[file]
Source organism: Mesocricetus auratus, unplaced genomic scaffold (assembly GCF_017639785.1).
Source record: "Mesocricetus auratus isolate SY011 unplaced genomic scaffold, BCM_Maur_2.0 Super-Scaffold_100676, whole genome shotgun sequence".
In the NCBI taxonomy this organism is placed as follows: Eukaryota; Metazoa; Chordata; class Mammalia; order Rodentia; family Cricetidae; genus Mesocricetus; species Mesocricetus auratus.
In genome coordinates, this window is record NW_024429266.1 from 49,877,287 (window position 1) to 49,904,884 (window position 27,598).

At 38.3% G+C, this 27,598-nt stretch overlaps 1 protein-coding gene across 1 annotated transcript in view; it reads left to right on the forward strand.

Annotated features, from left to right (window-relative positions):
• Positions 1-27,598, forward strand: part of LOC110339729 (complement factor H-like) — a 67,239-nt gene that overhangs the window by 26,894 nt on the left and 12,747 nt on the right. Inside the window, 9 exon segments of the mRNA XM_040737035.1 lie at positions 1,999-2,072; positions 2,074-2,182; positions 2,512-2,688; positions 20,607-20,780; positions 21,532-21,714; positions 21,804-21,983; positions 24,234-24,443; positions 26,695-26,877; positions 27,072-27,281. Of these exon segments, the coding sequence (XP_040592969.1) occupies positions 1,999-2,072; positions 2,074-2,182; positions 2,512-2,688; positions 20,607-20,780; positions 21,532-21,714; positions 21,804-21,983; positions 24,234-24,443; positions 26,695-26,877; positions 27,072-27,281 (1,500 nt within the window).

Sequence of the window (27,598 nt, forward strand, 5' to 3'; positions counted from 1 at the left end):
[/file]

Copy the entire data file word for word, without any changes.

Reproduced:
Source organism: Mesocricetus auratus, unplaced genomic scaffold (assembly GCF_017639785.1).
Source record: "Mesocricetus auratus isolate SY011 unplaced genomic scaffold, BCM_Maur_2.0 Super-Scaffold_100676, whole genome shotgun sequence".
In the NCBI taxonomy this organism is placed as follows: Eukaryota; Metazoa; Chordata; class Mammalia; order Rodentia; family Cricetidae; genus Mesocricetus; species Mesocricetus auratus.
In genome coordinates, this window is record NW_024429266.1 from 49,877,287 (window position 1) to 49,904,884 (window position 27,598).

At 38.3% G+C, this 27,598-nt stretch overlaps 1 protein-coding gene across 1 annotated transcript in view; it reads left to right on the forward strand.

Annotated features, from left to right (window-relative positions):
• Positions 1-27,598, forward strand: part of LOC110339729 (complement factor H-like) — a 67,239-nt gene that overhangs the window by 26,894 nt on the left and 12,747 nt on the right. Inside the window, 9 exon segments of the mRNA XM_040737035.1 lie at positions 1,999-2,072; positions 2,074-2,182; positions 2,512-2,688; positions 20,607-20,780; positions 21,532-21,714; positions 21,804-21,983; positions 24,234-24,443; positions 26,695-26,877; positions 27,072-27,281. Of these exon segments, the coding sequence (XP_040592969.1) occupies positions 1,999-2,072; positions 2,074-2,182; positions 2,512-2,688; positions 20,607-20,780; positions 21,532-21,714; positions 21,804-21,983; positions 24,234-24,443; positions 26,695-26,877; positions 27,072-27,281 (1,500 nt within the window).

Sequence of the window (27,598 nt, forward strand, 5' to 3'; positions counted from 1 at the left end):